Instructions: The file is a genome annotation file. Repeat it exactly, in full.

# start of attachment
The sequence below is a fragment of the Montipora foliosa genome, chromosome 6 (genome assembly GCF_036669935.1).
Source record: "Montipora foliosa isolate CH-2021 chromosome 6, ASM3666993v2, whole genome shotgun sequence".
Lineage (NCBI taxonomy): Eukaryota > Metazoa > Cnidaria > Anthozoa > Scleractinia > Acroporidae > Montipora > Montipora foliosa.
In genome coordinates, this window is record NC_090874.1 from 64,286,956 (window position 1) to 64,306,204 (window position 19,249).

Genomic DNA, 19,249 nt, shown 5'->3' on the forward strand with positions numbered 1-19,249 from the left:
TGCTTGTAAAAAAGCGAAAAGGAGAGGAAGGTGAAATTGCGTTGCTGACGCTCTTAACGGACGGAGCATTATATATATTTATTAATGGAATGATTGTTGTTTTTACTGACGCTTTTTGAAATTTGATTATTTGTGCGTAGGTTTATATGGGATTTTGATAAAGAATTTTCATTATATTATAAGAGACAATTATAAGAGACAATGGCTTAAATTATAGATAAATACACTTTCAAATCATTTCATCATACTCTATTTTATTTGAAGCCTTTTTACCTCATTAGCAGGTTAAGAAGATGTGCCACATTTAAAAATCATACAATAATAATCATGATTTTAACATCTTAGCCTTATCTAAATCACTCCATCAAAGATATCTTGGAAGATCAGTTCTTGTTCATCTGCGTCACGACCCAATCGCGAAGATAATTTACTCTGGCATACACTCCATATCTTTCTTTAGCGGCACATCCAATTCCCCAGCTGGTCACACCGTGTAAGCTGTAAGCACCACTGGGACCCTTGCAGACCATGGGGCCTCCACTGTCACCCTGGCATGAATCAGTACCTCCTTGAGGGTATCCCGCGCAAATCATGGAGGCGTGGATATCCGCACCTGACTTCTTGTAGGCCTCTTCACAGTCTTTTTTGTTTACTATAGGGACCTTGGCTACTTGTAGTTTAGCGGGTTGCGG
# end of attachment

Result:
The sequence below is a fragment of the Montipora foliosa genome, chromosome 6 (genome assembly GCF_036669935.1).
Source record: "Montipora foliosa isolate CH-2021 chromosome 6, ASM3666993v2, whole genome shotgun sequence".
Lineage (NCBI taxonomy): Eukaryota > Metazoa > Cnidaria > Anthozoa > Scleractinia > Acroporidae > Montipora > Montipora foliosa.
In genome coordinates, this window is record NC_090874.1 from 64,286,956 (window position 1) to 64,306,204 (window position 19,249).

Genomic DNA, 19,249 nt, shown 5'->3' on the forward strand with positions numbered 1-19,249 from the left:
TGCTTGTAAAAAAGCGAAAAGGAGAGGAAGGTGAAATTGCGTTGCTGACGCTCTTAACGGACGGAGCATTATATATATTTATTAATGGAATGATTGTTGTTTTTACTGACGCTTTTTGAAATTTGATTATTTGTGCGTAGGTTTATATGGGATTTTGATAAAGAATTTTCATTATATTATAAGAGACAATTATAAGAGACAATGGCTTAAATTATAGATAAATACACTTTCAAATCATTTCATCATACTCTATTTTATTTGAAGCCTTTTTACCTCATTAGCAGGTTAAGAAGATGTGCCACATTTAAAAATCATACAATAATAATCATGATTTTAACATCTTAGCCTTATCTAAATCACTCCATCAAAGATATCTTGGAAGATCAGTTCTTGTTCATCTGCGTCACGACCCAATCGCGAAGATAATTTACTCTGGCATACACTCCATATCTTTCTTTAGCGGCACATCCAATTCCCCAGCTGGTCACACCGTGTAAGCTGTAAGCACCACTGGGACCCTTGCAGACCATGGGGCCTCCACTGTCACCCTGGCATGAATCAGTACCTCCTTGAGGGTATCCCGCGCAAATCATGGAGGCGTGGATATCCGCACCTGACTTCTTGTAGGCCTCTTCACAGTCTTTTTTGTTTACTATAGGGACCTTGGCTACTTGTAGTTTAGCGGGTTGCGG